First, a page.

The First Job for a New Town Board Will Be to Cut Payroll

September 28, 2014

If we elect a new town board in November of 2015 its first job will be to stop the incredible abuse of our tax payers.  As most of us have already learned, according to the New York State Comptroller Ramapo is the most financially stressed municipality in New York State.  The Comptroller reported that no one on the town board acknowledged that they knew anything about the funding of St. Lawrence’s $60 million stadium.  Our town board seems equally ignorant about the funding and sale of what St. Lawrence promised would be “affordable housing”.  That housing has proven to be so expensive that many of the apartments have been sold illegally to limited liability corporations that rent apartments to new residents. Perhaps we should excuse these “mistakes” and hope our rubber stamp town board will pay more attention to town affairs in the future.  That, unfortunately, is not likely. 

Do you know that in August of 2013 the Empire Center reported that Ramapo had the highest average salary of any municipality in New York?  How could this happen?  We have to start with the fact that Supervisor St. Lawrence doesn’t mind spending other people’s money.  We are the other people.  He happily pays his key employees for their loyalty.  And when that doesn’t seem to work very well he forces them to sign his infamous gag order.  The gag order forbids civilian employees from talking to outsiders.  As one might expect, no member of his rubber stamp town board had any objections to King St. Lawrence’s gag order.

The first responsibility of our new town board would be to take a look at our town payroll.  Clearly something is wrong.  First we have the key people who surround St. Lawrence.  They have been given huge salary increases in recent years.  Is this hush money?  Should they be replaced?  Second, we have Ramapo’s strange legal department.  It has ten attorneys.  About half of them work only two days a week.  Have they been hired to do a job, or basically to create a loyal cadre that can be counted upon to help St. Lawrence get re-elected every two years?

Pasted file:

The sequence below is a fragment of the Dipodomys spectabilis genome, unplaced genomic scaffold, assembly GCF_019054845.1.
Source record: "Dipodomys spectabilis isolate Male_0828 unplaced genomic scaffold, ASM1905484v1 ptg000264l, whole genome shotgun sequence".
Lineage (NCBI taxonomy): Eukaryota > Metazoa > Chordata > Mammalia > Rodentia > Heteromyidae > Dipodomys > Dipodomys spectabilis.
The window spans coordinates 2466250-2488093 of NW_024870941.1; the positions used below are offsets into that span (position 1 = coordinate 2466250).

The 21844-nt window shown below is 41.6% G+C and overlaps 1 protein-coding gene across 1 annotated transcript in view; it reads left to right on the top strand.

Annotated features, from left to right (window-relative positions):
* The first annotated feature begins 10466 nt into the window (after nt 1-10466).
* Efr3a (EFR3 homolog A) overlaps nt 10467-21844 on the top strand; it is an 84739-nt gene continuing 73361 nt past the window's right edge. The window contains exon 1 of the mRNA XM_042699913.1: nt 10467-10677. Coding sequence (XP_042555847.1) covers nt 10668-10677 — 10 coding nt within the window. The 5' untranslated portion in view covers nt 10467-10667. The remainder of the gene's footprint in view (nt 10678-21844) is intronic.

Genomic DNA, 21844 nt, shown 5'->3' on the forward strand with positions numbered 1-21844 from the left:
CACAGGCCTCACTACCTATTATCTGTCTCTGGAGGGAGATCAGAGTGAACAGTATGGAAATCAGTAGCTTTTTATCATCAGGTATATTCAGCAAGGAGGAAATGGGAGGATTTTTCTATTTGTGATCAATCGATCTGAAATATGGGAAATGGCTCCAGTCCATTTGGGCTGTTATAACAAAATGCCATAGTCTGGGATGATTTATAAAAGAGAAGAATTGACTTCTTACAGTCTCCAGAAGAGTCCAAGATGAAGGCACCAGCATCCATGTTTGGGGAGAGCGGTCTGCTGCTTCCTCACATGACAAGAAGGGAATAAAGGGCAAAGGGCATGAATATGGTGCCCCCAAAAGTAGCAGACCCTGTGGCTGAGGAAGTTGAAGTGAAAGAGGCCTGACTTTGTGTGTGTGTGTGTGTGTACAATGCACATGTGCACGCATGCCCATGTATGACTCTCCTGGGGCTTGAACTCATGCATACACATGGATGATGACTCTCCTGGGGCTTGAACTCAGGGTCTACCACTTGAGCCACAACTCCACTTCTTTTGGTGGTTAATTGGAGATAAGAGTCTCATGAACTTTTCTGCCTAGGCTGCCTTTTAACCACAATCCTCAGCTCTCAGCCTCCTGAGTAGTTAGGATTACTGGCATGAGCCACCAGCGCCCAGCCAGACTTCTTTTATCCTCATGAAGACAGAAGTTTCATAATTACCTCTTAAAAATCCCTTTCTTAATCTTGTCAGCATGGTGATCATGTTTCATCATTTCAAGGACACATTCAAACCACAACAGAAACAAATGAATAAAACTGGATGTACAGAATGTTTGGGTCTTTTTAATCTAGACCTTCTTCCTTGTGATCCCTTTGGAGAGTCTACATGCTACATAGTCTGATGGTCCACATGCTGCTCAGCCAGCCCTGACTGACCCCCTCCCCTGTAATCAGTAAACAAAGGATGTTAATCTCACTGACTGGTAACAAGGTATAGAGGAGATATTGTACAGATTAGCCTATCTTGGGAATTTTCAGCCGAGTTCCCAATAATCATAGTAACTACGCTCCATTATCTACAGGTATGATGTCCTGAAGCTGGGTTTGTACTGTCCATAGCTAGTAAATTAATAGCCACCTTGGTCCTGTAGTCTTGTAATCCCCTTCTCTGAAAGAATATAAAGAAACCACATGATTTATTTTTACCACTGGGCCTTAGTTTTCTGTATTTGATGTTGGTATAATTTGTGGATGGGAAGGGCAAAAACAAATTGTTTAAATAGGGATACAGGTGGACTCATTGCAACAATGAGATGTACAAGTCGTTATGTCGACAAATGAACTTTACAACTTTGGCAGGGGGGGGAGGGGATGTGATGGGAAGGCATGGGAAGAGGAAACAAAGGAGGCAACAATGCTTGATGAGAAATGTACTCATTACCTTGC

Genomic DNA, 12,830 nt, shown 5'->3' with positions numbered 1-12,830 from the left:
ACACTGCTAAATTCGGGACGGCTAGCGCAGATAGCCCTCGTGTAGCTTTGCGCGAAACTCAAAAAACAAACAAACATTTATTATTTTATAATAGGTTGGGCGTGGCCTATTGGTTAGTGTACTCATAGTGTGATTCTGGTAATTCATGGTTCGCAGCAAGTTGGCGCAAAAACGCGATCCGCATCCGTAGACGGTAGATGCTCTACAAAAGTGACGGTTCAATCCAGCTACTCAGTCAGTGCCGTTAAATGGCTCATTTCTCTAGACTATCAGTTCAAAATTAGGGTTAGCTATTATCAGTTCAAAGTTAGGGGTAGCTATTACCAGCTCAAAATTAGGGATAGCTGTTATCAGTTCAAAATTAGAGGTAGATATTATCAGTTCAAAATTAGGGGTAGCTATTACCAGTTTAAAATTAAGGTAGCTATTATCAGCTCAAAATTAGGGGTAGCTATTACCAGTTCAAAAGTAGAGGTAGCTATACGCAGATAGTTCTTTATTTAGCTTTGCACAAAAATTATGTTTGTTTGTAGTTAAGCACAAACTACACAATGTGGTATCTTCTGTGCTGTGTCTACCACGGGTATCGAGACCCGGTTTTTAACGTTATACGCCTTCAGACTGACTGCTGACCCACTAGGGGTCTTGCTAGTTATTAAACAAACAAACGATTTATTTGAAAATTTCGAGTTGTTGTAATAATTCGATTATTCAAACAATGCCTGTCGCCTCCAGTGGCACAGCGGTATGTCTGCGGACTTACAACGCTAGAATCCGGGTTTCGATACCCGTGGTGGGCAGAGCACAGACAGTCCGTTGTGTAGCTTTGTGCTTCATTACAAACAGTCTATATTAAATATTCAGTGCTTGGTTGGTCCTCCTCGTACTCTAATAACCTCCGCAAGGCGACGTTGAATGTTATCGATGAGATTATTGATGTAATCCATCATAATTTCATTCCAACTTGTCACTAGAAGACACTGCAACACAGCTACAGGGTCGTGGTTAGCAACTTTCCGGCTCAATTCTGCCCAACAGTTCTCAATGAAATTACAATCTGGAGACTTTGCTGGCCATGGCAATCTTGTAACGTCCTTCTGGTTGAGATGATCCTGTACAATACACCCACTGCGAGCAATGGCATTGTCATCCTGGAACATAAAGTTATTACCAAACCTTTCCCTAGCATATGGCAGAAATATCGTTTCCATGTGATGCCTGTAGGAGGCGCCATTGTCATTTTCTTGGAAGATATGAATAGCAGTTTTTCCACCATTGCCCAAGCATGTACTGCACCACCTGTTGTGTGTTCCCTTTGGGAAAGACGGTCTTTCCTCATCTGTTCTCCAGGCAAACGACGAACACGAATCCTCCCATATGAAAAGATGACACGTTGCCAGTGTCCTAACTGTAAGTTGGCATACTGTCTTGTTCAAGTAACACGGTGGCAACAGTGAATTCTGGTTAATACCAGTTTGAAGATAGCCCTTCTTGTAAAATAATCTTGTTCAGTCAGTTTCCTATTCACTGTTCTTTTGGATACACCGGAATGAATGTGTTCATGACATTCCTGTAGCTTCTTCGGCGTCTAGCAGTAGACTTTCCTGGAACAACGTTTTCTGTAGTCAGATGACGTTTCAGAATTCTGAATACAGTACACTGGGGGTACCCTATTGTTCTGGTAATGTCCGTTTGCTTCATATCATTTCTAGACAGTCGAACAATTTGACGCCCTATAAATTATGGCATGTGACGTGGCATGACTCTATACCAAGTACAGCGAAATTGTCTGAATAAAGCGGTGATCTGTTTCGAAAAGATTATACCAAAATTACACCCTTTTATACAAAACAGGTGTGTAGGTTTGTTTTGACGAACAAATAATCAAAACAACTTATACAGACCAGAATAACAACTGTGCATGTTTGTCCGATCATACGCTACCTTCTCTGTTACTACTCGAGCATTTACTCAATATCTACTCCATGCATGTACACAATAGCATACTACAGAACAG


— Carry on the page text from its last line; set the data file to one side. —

Third, we have employees who, it seems, have been appointed to cement the loyalty of St. Lawrence’s key political supporters.  Perhaps the most blatant example of this is Bernard Charles, a loyal servant who can be put in any position where he is needed.  He was briefly on the East Ramapo school board, he was briefly a member of the Ramapo Planning Board, and now he fills the newly created position of assistant recreation activities directory with a salary of $45,973.  Bernard Charles, quite conveniently, is the husband of Brendel Logan a member of St. Lawrence’s rubber stamp town board.

Ramapo does not need any more employees.  We do not need overpaid patronage employees.  We need a town board that is willing to do its job.  And that job should begin with a careful look at our town payroll.

Our town payroll includes the four rubber stamp town board members who receive from $47,649 (Pat Withers) down to $35,695 (Yitzchok Ullman).  When our six member ward based town board is elected we can divide their total salary six ways instead of four ways.  And then each ward should demand that its new representative on the town board takes a careful look at all town expenditures and asks the hard questions that St. Lawrence has always managed to avoid.

Robert I. Rhodes, Chairman, Preserve Ramapo